Will failed England turn to Arsenal’s golden generation? Of course not.

For England, that was the Golden Generation.  Actually the last two world cups and the euro thing in the middle were the tournaments of the Golden Generation.  England were about to win everything.

After it was all over in South Africa, Sir Trevor Brooking, the FA’s director of football, made a statement.  He comes across to me these days as a charming old buffer.  Not always 100% but generally at least looking roughly in the right direction (as opposed to investigating ways to cheating the Italian tax authorities like others I could mention).

Here’s one of Sir Trev’s forays….

“There is an immediate void in the standard of the team. World Cup 2014 will be difficult for England,” he said. “I don’t think there are the obvious quality coming through who can replicate what we have currently, unless we can fasttrack one or two of the younger ones – and that’s asking a lot.”

England at the world cup sent their oldest squad in history.  No one was impressed.

So the world cup is over and we prepare to play Hungary at Wembley.  Fortunately for me I shall be in Italy, trying to catch up on what the Milanese papers are saying about their situation.   Mr Cappuccino however is still earning £6m-a-year managing England.

Meanwhile we know why England is rubbish at football – and two simple changes could resolve the problem.

In saying this I reject that England’s problems go back to 1992 and the fact that the FA lost control of the top flight of English football.  That really is irrelevant – the issues are quite different.

First, we have only about 10% of the number of top qualified football coaches in England as they do in Spain, Italy, Germany and France.  Even Holland out do us.

Second, we refuse to let top clubs enter reserve teams into the lower leagues as they do in countries such as Spain and Germany.  I don’t say this is a panacea in its own right, but I do think it could help.

The reason for both failings come from the earliest days of footballing history in England.  The FA, responsible for England was founded as a gentleman’s amateur club, and such groups never have much interest in the clever-clever ideas of proper training. Indeed to them, training was almost cheating – they revered natural ability.   As the game spread they gave the coaching of young players over to school teachers, who may well have been well meaning awfully nice people, but generally their expertise was elsewhere.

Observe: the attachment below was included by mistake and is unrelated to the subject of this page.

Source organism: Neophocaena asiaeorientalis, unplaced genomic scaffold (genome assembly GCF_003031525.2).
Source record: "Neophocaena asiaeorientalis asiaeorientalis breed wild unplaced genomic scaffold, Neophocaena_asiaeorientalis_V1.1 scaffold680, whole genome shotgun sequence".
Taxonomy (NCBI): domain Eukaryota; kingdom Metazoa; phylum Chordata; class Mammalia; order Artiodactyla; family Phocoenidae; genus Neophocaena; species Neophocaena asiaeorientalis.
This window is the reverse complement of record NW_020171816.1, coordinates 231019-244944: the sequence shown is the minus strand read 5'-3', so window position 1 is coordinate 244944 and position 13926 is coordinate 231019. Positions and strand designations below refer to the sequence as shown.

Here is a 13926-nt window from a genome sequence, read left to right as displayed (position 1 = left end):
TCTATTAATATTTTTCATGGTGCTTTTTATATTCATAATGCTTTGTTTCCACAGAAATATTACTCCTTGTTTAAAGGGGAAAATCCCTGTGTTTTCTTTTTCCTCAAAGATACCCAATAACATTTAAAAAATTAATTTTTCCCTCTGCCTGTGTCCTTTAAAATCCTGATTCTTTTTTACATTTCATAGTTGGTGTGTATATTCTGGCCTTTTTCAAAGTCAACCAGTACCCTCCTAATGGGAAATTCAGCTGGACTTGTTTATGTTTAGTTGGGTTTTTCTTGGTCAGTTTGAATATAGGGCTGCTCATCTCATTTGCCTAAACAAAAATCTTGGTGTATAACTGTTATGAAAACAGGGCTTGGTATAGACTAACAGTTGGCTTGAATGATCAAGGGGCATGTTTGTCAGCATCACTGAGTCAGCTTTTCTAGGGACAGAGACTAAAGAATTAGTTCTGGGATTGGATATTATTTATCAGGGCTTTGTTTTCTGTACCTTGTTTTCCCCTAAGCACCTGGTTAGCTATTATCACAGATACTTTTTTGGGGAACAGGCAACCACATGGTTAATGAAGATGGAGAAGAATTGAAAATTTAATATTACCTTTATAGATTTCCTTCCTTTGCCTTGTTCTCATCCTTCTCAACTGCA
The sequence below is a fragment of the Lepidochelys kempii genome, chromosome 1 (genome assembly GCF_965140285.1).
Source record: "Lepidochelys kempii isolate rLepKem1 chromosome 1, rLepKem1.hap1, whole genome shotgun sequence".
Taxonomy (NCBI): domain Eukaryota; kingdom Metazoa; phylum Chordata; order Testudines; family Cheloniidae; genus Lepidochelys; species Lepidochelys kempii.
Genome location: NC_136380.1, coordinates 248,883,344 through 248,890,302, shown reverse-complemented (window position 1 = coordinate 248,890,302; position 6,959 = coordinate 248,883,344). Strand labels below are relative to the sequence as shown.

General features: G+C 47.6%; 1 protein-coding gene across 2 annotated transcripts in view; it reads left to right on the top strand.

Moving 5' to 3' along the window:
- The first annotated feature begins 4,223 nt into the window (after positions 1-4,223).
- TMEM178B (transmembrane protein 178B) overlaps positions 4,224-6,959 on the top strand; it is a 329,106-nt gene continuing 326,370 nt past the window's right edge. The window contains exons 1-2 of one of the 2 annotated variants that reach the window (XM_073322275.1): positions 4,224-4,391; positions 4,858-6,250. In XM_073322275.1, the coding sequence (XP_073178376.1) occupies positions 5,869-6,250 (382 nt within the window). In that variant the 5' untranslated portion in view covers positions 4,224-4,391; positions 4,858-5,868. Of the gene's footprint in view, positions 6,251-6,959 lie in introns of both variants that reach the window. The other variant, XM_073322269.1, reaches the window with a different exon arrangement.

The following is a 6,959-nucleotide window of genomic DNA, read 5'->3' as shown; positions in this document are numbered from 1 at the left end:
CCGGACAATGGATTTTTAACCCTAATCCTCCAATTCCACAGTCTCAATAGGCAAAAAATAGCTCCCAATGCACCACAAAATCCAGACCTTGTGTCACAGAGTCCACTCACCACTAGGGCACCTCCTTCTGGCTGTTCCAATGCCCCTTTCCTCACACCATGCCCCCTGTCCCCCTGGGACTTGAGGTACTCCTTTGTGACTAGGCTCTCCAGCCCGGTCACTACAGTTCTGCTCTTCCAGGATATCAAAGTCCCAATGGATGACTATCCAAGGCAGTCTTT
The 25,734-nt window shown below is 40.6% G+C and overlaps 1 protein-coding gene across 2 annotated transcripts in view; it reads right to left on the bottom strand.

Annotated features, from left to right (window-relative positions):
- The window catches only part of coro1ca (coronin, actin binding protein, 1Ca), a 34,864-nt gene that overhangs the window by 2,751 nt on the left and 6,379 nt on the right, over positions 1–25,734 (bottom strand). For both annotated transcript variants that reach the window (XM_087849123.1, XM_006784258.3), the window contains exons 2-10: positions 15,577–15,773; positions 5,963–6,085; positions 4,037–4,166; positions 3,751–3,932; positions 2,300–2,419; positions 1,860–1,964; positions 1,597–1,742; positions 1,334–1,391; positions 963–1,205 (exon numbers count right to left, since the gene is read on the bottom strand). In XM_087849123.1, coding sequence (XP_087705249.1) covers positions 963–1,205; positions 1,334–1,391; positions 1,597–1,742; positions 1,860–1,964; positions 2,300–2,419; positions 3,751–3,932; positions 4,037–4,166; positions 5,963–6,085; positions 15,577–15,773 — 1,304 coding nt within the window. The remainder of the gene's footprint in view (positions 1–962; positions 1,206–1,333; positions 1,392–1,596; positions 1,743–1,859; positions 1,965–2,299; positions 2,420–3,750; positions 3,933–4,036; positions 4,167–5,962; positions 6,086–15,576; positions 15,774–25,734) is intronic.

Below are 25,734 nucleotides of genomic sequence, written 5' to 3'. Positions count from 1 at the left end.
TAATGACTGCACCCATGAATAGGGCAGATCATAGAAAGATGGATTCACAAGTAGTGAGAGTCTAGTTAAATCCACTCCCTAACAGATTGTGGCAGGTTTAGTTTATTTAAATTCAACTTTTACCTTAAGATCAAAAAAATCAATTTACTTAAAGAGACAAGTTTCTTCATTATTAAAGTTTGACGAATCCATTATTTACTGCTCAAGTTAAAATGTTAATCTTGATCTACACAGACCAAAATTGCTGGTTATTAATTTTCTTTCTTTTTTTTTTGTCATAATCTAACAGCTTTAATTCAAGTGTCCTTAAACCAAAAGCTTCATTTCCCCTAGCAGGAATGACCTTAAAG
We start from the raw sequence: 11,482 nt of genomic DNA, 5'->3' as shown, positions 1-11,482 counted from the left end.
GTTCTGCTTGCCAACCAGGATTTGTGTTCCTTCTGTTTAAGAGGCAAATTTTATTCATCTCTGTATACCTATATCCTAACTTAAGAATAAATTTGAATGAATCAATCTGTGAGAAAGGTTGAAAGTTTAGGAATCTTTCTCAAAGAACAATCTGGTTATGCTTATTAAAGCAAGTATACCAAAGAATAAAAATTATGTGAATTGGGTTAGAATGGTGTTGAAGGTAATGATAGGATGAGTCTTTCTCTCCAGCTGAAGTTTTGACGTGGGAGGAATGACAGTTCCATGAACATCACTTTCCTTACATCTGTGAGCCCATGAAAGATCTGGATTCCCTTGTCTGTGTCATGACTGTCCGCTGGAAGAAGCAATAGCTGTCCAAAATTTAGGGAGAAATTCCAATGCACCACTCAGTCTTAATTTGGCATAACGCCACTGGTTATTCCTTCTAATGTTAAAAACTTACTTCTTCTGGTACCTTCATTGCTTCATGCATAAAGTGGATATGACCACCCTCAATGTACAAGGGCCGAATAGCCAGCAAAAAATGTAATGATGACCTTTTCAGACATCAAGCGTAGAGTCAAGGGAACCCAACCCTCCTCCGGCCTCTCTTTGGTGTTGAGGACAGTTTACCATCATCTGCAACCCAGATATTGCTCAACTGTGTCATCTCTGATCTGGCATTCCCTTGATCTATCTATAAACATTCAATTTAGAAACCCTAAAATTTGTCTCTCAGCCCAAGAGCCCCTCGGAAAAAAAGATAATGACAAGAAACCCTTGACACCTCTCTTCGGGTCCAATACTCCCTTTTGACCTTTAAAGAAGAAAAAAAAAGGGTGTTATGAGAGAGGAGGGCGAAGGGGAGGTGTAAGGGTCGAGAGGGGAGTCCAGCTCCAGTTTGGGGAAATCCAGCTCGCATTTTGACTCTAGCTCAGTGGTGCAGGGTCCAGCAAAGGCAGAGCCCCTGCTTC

As for the non-appearance of the reserves in lower leagues, if you keep up to date with Arsenal’s history on AISA’s Woolwich Arsenal site, you will know that after being banned from playing other London teams, and having turned professional, Arsenal tried to start a professional Southern League.  This failed, and Arsenal joined the Football League two years later.  But then the Southern League came into existence and Arsenal applied to put their reserves into that league.  The league management committee found the idea “insulting”, and it has been banned ever since.

So that’s why international football is such a mess and why it will stay that way.  Even the great god Rooney ended the world cup swearing at fans and refusing to speak to the media!

And the other excuses continue. Rooney wants a winter break.  Everyone wants a pop at Arsenal for playing foreigners.  But really we only need look within.  While Sir Trev worries about our youth team coming through Mr Cappuccino is so dedicated to his task that he refused to go and watch the European Under 19s championship this summer – where England managed to get to the semis.  He was busy playing golf.

It was also a shame the FA were not out in force to watch the France Spain final of that competition.   The game was great, the kids were great, and quite honestly France under 19s could have swamped England’s first team.

Actually the too many foreigners bit has now had its day, quite simply because England has shown just how much it hates Arsenal by picking only one of Arsenal’s real golden generation for the under 19s – Tom Cruise.   There were two Arsenal players in the final – Coquelin and Sunu, and as you might know, Sunu scored a brilliant goal.  Problem is those are the only two Arsenal players at that level who don’t play for England.

So now we enter a season where we have the “homegrown” list, but where England’s under 19s don’t want to know about Arsenal’s homegrown talent.

And what do the FA do meanwhile?  They manage to lose a chairman and a chief executive in the space of three months, following a stream of other defections.  Oh and they get worked up over the Cappuccino Index.

And they worry about Wembley.  £757m it cost, with the FA churning out £20m a year to keep the loan repayments going.  The TV deal is up for renewal in 2012 – anyone fancy buying it?

But of one thing we can be sure. Just as one defeat (or even a 6-5 win) is enough for the Anti-Arsenal Arsenal to say “this is a disaster” so one win (that is all it will take) one win, for England and the press will be talking of England winning the Euros, being “up for it” and “ready to take on anyone” and we will be looking at the new “golden generation”.

Billy Wright, Stanley Matthews and Alf Ramsey… we’ll be back among the greats, forgetting that those three all played in the team that was knocked about 3-6 by Hungary.

Hungary revolutionised football tactics in the 1950s, just as Johan Cruyff and the Netherlands did in the 1970s, and just as Wenger has done at Arsenal in the last 12 years.  But we don’t like revolutions in England, we don’t like radical ideas, we don’t like lots of professional coaches, we don’t like the Arsenal style…  We want to keep it the English way, even in defeat.

And this is the problem for England. They don’t have many young players they are willing to pick.  They won’t pick Arsenal players (despite all their obvious abilities) because they are now seen to be not purely in the England tradition.